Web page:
Active substances of botanical pesticides are secondary plant metabolites synthesized by some plants as a self-defense mechanism to fight against attacks of insect pests and pathogens. Such substances include so-called essential oils, which are complex mixtures of a large number of low molecular weight compounds [12]. The use of essential oils as botanical pesticides has numerous advantages. First of all, complex mixtures of active substances contained in essential oils, with different modes of action and often exhibiting mutual synergistic effects, can slow down the development of resistant pest populations [13]. It has been reported that green peach aphids develop resistance to pure azadirachtin (the major constituent of neem insecticide), but not to a neem seed extract containing not only the same amount of azadirachtin but also many other constituents [14]. In addition, essential oils have low persistence under field conditions because of their volatility, resulting in the low residue level after application. Consequently, they cause less negative effects on environmental and human health. Besides that, most of the essential oils with few exceptions have low toxicity against non-target organisms, including humans, and many of them are permitted to be used in foods and medicines as flavorings [11].
The chemical compositions of essential oils can be influenced by many factors including genotypes, geographic differences, nutrition levels, harvest time and extraction methods [15]. These variations of chemical compositions also lead to different bioactivities. Isman et al. demonstrated that ten different commercial rosemary oils showed 2.2- and 5.7-fold different toxicities against armyworm and cabbage looper, respectively [16]. Understanding the contribution of each individual constitution and their interactions to the overall toxicity is prerequisite to use essential oils as substitutions to synthetic insecticides. As these are important factors that can ensure the quality of botanical pesticides based on essential oils.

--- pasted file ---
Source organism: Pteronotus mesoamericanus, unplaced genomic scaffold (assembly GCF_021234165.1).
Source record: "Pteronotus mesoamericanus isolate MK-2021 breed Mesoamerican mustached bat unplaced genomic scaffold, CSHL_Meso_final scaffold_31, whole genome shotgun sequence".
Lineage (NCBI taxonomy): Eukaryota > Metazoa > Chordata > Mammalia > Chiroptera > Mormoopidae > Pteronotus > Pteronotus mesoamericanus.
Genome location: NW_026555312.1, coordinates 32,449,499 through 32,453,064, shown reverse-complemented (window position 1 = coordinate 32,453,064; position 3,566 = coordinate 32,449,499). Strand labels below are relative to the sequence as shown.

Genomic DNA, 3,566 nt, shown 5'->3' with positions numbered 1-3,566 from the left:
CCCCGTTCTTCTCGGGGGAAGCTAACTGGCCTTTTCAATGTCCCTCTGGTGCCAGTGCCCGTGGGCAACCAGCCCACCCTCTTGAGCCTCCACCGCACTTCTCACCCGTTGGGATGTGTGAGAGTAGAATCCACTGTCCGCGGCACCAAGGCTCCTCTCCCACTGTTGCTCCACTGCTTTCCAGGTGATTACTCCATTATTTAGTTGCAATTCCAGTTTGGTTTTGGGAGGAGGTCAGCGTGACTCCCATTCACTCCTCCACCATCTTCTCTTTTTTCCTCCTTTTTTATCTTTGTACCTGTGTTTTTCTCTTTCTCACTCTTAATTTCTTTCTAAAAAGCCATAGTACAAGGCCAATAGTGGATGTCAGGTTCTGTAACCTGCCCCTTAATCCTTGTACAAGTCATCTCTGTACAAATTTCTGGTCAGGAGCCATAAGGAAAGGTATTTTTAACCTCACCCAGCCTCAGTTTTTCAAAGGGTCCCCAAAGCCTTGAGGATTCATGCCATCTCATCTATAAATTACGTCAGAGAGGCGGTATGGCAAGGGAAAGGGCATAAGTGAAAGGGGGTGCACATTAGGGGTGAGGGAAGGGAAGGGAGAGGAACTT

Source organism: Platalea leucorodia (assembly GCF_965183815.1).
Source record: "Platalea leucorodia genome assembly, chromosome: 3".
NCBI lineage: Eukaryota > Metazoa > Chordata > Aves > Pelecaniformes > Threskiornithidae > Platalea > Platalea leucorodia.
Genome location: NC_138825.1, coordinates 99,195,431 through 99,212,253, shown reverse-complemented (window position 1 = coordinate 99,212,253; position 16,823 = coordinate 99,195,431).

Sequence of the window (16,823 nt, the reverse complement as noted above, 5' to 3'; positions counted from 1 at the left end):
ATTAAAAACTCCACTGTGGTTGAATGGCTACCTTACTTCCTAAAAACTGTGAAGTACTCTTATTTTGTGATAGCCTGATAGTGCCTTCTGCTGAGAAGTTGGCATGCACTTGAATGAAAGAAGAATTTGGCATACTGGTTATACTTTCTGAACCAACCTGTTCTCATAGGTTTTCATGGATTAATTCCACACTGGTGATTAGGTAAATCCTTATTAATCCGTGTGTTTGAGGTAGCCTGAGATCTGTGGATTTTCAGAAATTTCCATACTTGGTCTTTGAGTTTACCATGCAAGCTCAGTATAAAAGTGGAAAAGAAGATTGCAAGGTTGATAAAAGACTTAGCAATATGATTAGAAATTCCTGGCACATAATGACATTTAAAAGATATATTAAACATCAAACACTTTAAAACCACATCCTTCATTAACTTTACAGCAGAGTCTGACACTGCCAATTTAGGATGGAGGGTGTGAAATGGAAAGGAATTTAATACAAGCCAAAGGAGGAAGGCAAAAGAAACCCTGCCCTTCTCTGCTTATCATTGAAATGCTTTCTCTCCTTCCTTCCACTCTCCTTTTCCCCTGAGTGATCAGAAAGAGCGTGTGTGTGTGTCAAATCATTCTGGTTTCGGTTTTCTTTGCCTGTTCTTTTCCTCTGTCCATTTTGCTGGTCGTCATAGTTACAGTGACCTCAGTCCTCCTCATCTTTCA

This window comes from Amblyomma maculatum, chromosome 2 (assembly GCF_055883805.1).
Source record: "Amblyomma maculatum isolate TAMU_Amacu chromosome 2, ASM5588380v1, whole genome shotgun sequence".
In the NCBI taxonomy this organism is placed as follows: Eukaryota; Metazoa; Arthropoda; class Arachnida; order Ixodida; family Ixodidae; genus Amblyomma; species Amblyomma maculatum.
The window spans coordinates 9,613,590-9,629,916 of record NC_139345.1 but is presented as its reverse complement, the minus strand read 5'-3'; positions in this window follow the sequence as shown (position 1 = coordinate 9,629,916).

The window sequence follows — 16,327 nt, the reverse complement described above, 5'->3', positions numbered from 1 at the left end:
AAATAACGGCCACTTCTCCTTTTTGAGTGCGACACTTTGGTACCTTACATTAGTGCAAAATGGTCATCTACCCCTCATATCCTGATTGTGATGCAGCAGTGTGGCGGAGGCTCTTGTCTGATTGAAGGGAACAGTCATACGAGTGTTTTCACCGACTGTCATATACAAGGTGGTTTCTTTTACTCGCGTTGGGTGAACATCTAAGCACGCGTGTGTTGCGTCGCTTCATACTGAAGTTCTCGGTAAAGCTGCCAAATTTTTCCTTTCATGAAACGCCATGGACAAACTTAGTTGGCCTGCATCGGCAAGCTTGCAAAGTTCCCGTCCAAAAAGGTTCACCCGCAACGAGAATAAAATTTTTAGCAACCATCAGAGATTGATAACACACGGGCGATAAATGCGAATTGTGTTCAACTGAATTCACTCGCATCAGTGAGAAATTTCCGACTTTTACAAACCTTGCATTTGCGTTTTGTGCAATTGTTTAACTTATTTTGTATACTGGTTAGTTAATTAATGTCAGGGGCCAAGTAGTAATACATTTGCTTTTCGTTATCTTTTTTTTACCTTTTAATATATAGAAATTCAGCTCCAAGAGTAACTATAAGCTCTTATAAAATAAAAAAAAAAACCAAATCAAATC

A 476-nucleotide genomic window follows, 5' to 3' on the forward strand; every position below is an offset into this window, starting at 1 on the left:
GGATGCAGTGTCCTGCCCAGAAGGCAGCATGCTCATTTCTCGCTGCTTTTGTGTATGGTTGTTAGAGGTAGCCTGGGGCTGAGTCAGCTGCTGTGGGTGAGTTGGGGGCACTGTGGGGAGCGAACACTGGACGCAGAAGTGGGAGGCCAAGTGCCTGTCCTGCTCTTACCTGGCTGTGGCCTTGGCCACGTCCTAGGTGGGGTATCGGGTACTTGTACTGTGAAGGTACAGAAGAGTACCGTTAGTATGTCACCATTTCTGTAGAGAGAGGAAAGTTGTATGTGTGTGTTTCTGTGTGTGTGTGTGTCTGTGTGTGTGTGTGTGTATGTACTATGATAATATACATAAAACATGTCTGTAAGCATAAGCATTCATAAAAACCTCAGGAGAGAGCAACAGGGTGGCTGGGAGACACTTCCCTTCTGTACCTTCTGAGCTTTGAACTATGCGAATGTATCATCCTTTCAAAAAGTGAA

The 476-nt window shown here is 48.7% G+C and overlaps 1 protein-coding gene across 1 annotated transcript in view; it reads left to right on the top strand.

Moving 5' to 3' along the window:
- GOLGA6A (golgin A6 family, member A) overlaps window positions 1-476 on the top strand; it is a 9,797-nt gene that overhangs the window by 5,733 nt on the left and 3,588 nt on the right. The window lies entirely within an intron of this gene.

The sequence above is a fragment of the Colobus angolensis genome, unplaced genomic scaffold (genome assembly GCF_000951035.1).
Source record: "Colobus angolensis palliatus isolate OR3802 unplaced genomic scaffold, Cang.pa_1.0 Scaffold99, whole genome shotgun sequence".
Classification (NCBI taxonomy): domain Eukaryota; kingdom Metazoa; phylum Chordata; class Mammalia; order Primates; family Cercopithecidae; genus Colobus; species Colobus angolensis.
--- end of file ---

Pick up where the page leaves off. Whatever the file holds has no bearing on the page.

Essential oils have been shown to have insecticidal activity against a number of insects including stored product pests [17], cockroaches [18], aphids [19], cabbage looper [20], mosquitoes [21], cigarette beetle [22] and spider mites [23,24,25]. In our previous screening program for acaricidal activity of over fifty commercial essential oils, we found that thyme oil possessed the strongest toxicity against T. cinnabarinus (unpublished data). Thyme oil has also been reported to have the insecticidal activity [26], fumigant activity [24], and physiological impact such as feeding deterrence or insect larval growth [27,28] as well as acaricidal activity [29]. Although many screening data have demonstrated that thyme oil can be considered as a promising insect control agent, the activity of each constituent, their contributions to the overall toxicity and the synergistic interactions between the active constituents of thyme oil against carmine spider mite have never been reported.
Therefore, it is worthwhile to do some research on thyme oil in terms of its acaricidal activity against carmine spider mite. The aims of our present work were to analyze the chemical composition, identify the contribution of individual constituents to the overall toxicity and assess the combined toxic effect between the active constituents of thyme oil against carmine spider mite by a slide-dip bioassay.

2. Results

2.1. Chemical Composition of Thyme Oil

GC-MS analysis identified 12 different compounds, which accounted for 97.8% of the total chemical composition of the thyme oil sample tested (Table 1). Thymol (34.6%) was the most abundant compound, followed by p-cymene (30.8%), terpinene (15.6%), linalool (9.4%) and carvacrol (2.5%). The other 7 components, α-pinene (1.4%), ethyl gallate (1.3%), benzoic acid (1.2%), α-thujene (0.3%), camphor (0.3%), camphene (0.2%) and borneol (0.2%) were identified in lesser amounts. A few unknown compounds (2.2%) were found as trace or minor components.

2.2. Toxicities of Thyme Oil and Individual Constituents